I’m a creative person. Always have been, hopefully always will be. From an early age I’ve crafted, written and built. As a result it’s probably no surprise that this blog has now been running for over a decade. In 2020 I plan to extend that even further with at least one new post a week, hopefully more, covering all our adventures supplemented by a few rambles such as this along the way. I’m also a firm believer that words are always more powerful when accompanied by photographs so I’ll be putting more effort into that area, beginning with an equipment upgrade. My latest bridge camera is now a couple of years old and in that time the market has moved on, particularly where micro four third setups are concerned. I’ve had my eye on the Olympus EM1 in particular for a while now so it might finally be time to take the plunge. I also sold my first photograph last year so that’s another avenue I’d like to pursue further.


I’ve garnered a pretty decent breadth of knowledge when it comes to our natural world but recently, I’ve found myself yearning for a deeper understanding. Rarer bird identification in particular comes to mind as after ten or so years since my re-entry to the hobby I’ve got the commoner species nailed but would for instance still struggle to pick out a Honey Buzzard or any of the rarer warblers or waders. Insects too will be in focus, partly inspired by receipt of an excellent book on bee identification for Christmas. Expect many mis-labelled photographs heading your way soon.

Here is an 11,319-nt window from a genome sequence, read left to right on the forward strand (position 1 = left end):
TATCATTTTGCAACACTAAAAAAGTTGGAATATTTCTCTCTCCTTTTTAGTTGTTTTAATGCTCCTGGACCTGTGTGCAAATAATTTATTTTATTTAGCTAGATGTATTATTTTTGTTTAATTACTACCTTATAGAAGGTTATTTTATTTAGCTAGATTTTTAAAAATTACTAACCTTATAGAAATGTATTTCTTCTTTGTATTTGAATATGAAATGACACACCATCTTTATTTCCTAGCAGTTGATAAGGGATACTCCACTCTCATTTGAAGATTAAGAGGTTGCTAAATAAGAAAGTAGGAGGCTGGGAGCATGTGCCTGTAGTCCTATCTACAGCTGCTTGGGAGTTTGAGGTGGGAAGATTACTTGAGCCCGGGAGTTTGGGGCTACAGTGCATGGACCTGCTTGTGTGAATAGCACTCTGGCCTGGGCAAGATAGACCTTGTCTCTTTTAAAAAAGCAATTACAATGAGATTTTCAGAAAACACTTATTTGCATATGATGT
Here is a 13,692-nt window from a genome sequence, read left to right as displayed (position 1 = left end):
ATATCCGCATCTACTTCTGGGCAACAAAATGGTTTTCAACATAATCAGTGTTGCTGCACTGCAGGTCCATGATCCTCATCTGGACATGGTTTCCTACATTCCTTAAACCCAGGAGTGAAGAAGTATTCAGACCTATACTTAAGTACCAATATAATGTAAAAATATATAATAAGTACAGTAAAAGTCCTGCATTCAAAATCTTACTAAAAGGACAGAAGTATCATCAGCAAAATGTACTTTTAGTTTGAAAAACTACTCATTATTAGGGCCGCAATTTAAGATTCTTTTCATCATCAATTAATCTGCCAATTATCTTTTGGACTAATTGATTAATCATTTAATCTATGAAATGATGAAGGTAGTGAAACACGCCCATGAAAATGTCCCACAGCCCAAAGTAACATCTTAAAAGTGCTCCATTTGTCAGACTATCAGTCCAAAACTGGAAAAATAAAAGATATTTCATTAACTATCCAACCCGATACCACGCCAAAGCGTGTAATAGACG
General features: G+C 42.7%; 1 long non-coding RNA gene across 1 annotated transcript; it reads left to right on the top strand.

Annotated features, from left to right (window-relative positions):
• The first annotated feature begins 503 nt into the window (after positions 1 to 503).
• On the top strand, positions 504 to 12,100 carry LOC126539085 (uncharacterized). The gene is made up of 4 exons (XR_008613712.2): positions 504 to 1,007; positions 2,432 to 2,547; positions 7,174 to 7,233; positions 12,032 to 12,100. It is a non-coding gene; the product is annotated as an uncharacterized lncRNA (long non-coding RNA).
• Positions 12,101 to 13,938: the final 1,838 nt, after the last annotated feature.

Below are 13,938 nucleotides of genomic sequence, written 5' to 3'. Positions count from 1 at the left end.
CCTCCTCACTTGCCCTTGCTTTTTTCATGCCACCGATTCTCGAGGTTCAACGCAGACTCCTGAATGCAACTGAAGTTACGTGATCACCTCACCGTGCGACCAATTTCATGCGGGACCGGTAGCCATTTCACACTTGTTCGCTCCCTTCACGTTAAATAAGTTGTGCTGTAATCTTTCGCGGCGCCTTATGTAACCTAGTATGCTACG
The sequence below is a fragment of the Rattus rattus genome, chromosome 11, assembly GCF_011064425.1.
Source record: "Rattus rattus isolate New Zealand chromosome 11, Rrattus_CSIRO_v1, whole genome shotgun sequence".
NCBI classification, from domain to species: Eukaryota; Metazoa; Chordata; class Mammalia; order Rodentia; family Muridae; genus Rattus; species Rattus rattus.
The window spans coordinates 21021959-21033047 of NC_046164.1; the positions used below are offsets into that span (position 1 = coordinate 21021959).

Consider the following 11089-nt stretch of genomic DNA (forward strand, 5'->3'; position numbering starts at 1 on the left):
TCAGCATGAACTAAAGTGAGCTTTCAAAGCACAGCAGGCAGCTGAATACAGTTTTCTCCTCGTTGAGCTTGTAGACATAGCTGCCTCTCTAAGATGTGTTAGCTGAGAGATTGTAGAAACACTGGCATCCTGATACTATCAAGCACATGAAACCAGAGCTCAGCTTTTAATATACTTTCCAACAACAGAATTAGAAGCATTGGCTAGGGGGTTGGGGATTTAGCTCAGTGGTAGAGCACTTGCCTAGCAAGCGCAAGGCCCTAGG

2019_06_0145 - Fulmar

Help the planet

There’s no denying that the planet is in trouble. Biodiversity is crashing and temperatures are rising with all but the most blinkered accepting that the situation as it stands cannot be sustained. As individuals we have the power to make grass root changes, small but important steps whose cumulative effect will force responses from our governments and supply chains. Much of what has been done to date consists of little more than words and empty promises but here and there, glimpses of real change are starting to emerge. Take Tesco last week announcing that they will no longer sell plastic wrapped multi-packs of tins. A small gesture in the grand scheme of things but one which will take 350 tonnes of plastic a year out of our environment. You can quadruple that amount when Tesco’s rivals follow suit, as they surely will, and before you know it a lone pebble tumbling downhill has turned into a full blown avalanche. People are already asking Tesco what comes next and as environmental factors increasingly influence our shopping habits the rate of positive change will only increase. At least that’s the theory. 2020 has the opportunity to be a real game changer and I’ll be sharing some of what we’ve been doing in future posts.

Do what makes me happy

Above all 2020 is going to be about doing what makes me, us, happy. What little time we have outside of work should be spent on seeking enjoyment and self-fulfilment. If a particular activity or hobby doesn’t do that then it will be dropped. No hard feelings but life’s too short not to be enjoyed.

2019_06_0108 - John o Groates

Here’s to 2020 then. A new year and a new decade. Bring it on.